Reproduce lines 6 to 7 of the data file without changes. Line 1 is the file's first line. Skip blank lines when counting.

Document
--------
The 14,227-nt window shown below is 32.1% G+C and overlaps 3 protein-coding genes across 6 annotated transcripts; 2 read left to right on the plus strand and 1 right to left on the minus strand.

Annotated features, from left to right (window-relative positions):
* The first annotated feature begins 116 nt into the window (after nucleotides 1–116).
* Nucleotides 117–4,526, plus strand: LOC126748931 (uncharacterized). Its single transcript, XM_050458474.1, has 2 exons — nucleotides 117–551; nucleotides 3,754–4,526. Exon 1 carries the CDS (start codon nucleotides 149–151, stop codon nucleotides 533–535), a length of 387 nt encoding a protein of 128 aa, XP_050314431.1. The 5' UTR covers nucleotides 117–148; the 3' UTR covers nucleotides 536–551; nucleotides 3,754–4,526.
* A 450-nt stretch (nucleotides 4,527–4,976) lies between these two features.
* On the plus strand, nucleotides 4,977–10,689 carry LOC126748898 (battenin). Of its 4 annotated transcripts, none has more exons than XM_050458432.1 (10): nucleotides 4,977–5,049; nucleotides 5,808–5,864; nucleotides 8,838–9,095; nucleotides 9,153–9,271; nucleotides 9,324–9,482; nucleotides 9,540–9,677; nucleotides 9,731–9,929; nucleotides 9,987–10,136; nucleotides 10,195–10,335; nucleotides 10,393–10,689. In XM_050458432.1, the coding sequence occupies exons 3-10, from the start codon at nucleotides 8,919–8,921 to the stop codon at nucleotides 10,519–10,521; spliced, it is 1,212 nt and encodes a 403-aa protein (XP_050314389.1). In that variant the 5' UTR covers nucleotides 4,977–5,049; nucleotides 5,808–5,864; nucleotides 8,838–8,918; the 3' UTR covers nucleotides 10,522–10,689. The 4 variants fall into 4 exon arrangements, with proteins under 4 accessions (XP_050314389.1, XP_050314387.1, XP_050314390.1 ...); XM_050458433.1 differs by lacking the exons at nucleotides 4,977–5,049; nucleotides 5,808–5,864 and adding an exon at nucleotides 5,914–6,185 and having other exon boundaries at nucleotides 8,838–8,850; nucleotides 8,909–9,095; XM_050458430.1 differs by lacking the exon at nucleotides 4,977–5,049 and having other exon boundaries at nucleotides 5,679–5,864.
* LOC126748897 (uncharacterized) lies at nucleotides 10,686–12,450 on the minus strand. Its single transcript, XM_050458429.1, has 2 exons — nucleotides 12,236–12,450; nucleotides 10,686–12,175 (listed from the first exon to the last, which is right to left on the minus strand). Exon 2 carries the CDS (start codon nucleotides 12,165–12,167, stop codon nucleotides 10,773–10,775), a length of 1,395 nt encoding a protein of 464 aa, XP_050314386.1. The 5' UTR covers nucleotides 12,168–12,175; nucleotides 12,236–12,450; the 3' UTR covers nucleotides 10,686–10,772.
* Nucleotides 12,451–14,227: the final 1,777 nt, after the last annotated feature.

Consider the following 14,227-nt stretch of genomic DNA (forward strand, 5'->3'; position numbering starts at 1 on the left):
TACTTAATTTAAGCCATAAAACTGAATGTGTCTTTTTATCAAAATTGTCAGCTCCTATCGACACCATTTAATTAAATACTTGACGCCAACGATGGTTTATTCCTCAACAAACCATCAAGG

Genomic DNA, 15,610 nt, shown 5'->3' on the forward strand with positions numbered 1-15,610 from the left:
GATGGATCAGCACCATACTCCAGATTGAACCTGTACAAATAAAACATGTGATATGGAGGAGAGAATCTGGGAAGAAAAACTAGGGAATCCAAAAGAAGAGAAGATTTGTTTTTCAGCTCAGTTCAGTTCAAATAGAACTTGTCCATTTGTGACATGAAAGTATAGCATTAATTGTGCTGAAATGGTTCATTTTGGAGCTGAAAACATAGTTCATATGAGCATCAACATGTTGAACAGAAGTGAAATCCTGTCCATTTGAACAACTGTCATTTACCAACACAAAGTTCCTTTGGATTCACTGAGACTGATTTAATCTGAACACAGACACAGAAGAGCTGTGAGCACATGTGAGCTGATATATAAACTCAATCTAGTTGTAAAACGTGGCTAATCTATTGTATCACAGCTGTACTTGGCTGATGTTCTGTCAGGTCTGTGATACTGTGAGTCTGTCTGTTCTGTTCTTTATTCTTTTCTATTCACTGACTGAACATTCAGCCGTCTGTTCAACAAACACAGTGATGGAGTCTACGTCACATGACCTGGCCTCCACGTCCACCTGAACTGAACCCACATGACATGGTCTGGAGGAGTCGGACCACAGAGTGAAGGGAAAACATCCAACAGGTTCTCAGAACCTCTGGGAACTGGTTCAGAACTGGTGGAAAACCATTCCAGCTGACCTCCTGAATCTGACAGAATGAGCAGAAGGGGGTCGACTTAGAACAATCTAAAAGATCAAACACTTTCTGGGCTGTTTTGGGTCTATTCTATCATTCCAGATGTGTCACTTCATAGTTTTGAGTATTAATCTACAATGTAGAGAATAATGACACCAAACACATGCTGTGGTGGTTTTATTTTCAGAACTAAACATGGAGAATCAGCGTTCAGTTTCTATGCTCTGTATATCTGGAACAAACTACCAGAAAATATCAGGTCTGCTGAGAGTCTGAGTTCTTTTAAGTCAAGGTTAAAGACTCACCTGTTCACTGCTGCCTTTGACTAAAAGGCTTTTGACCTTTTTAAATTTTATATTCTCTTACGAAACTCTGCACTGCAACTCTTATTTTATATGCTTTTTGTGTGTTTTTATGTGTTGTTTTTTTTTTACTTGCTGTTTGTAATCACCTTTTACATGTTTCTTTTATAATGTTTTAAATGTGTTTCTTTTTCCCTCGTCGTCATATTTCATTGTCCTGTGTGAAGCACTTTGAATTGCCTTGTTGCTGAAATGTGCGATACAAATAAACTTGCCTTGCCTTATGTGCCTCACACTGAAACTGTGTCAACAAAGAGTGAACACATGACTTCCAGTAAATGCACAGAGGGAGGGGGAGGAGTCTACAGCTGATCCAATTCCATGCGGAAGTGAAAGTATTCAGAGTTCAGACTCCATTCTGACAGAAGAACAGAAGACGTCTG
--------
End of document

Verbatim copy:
* On the plus strand, nucleotides 4,977–10,689 carry LOC126748898 (battenin). Of its 4 annotated transcripts, none has more exons than XM_050458432.1 (10): nucleotides 4,977–5,049; nucleotides 5,808–5,864; nucleotides 8,838–9,095; nucleotides 9,153–9,271; nucleotides 9,324–9,482; nucleotides 9,540–9,677; nucleotides 9,731–9,929; nucleotides 9,987–10,136; nucleotides 10,195–10,335; nucleotides 10,393–10,689. In XM_050458432.1, the coding sequence occupies exons 3-10, from the start codon at nucleotides 8,919–8,921 to the stop codon at nucleotides 10,519–10,521; spliced, it is 1,212 nt and encodes a 403-aa protein (XP_050314389.1). In that variant the 5' UTR covers nucleotides 4,977–5,049; nucleotides 5,808–5,864; nucleotides 8,838–8,918; the 3' UTR covers nucleotides 10,522–10,689. The 4 variants fall into 4 exon arrangements, with proteins under 4 accessions (XP_050314389.1, XP_050314387.1, XP_050314390.1 ...); XM_050458433.1 differs by lacking the exons at nucleotides 4,977–5,049; nucleotides 5,808–5,864 and adding an exon at nucleotides 5,914–6,185 and having other exon boundaries at nucleotides 8,838–8,850; nucleotides 8,909–9,095; XM_050458430.1 differs by lacking the exon at nucleotides 4,977–5,049 and having other exon boundaries at nucleotides 5,679–5,864.
* LOC126748897 (uncharacterized) lies at nucleotides 10,686–12,450 on the minus strand. Its single transcript, XM_050458429.1, has 2 exons — nucleotides 12,236–12,450; nucleotides 10,686–12,175 (listed from the first exon to the last, which is right to left on the minus strand). Exon 2 carries the CDS (start codon nucleotides 12,165–12,167, stop codon nucleotides 10,773–10,775), a length of 1,395 nt encoding a protein of 464 aa, XP_050314386.1. The 5' UTR covers nucleotides 12,168–12,175; nucleotides 12,236–12,450; the 3' UTR covers nucleotides 10,686–10,772.